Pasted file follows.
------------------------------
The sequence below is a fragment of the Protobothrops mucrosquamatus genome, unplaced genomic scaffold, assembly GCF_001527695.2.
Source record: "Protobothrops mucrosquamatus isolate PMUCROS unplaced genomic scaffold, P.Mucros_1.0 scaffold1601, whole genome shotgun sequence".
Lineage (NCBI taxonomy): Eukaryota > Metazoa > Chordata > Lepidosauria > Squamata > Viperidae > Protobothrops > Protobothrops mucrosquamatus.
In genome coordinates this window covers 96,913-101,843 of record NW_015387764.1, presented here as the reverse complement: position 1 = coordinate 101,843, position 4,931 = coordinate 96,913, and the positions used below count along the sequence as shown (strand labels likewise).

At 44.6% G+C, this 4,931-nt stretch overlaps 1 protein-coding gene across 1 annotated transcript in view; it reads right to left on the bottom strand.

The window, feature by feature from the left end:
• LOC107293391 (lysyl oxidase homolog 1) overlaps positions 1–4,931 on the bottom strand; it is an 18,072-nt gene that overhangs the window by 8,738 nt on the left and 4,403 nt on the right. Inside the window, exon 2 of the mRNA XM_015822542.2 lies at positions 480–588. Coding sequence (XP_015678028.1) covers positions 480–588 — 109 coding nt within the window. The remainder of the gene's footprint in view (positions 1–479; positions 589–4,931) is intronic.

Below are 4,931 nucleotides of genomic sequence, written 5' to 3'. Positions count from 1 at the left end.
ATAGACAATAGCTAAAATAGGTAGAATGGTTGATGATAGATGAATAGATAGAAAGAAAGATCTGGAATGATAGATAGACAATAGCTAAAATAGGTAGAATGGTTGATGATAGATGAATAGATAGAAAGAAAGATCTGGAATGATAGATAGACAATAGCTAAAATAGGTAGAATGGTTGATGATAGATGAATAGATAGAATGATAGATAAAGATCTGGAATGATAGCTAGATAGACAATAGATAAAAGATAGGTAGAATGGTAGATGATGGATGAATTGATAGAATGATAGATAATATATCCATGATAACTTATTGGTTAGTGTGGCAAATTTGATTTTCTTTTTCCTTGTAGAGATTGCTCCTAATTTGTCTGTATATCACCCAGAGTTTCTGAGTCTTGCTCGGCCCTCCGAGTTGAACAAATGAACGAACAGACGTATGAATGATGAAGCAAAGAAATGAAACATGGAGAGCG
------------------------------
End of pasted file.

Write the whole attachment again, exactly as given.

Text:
The sequence below is a fragment of the Protobothrops mucrosquamatus genome, unplaced genomic scaffold, assembly GCF_001527695.2.
Source record: "Protobothrops mucrosquamatus isolate PMUCROS unplaced genomic scaffold, P.Mucros_1.0 scaffold1601, whole genome shotgun sequence".
Lineage (NCBI taxonomy): Eukaryota > Metazoa > Chordata > Lepidosauria > Squamata > Viperidae > Protobothrops > Protobothrops mucrosquamatus.
In genome coordinates this window covers 96,913-101,843 of record NW_015387764.1, presented here as the reverse complement: position 1 = coordinate 101,843, position 4,931 = coordinate 96,913, and the positions used below count along the sequence as shown (strand labels likewise).

At 44.6% G+C, this 4,931-nt stretch overlaps 1 protein-coding gene across 1 annotated transcript in view; it reads right to left on the bottom strand.

The window, feature by feature from the left end:
• LOC107293391 (lysyl oxidase homolog 1) overlaps positions 1–4,931 on the bottom strand; it is an 18,072-nt gene that overhangs the window by 8,738 nt on the left and 4,403 nt on the right. Inside the window, exon 2 of the mRNA XM_015822542.2 lies at positions 480–588. Coding sequence (XP_015678028.1) covers positions 480–588 — 109 coding nt within the window. The remainder of the gene's footprint in view (positions 1–479; positions 589–4,931) is intronic.

Below are 4,931 nucleotides of genomic sequence, written 5' to 3'. Positions count from 1 at the left end.
ATAGACAATAGCTAAAATAGGTAGAATGGTTGATGATAGATGAATAGATAGAAAGAAAGATCTGGAATGATAGATAGACAATAGCTAAAATAGGTAGAATGGTTGATGATAGATGAATAGATAGAAAGAAAGATCTGGAATGATAGATAGACAATAGCTAAAATAGGTAGAATGGTTGATGATAGATGAATAGATAGAATGATAGATAAAGATCTGGAATGATAGCTAGATAGACAATAGATAAAAGATAGGTAGAATGGTAGATGATGGATGAATTGATAGAATGATAGATAATATATCCATGATAACTTATTGGTTAGTGTGGCAAATTTGATTTTCTTTTTCCTTGTAGAGATTGCTCCTAATTTGTCTGTATATCACCCAGAGTTTCTGAGTCTTGCTCGGCCCTCCGAGTTGAACAAATGAACGAACAGACGTATGAATGATGAAGCAAAGAAATGAAACATGGAGAGCG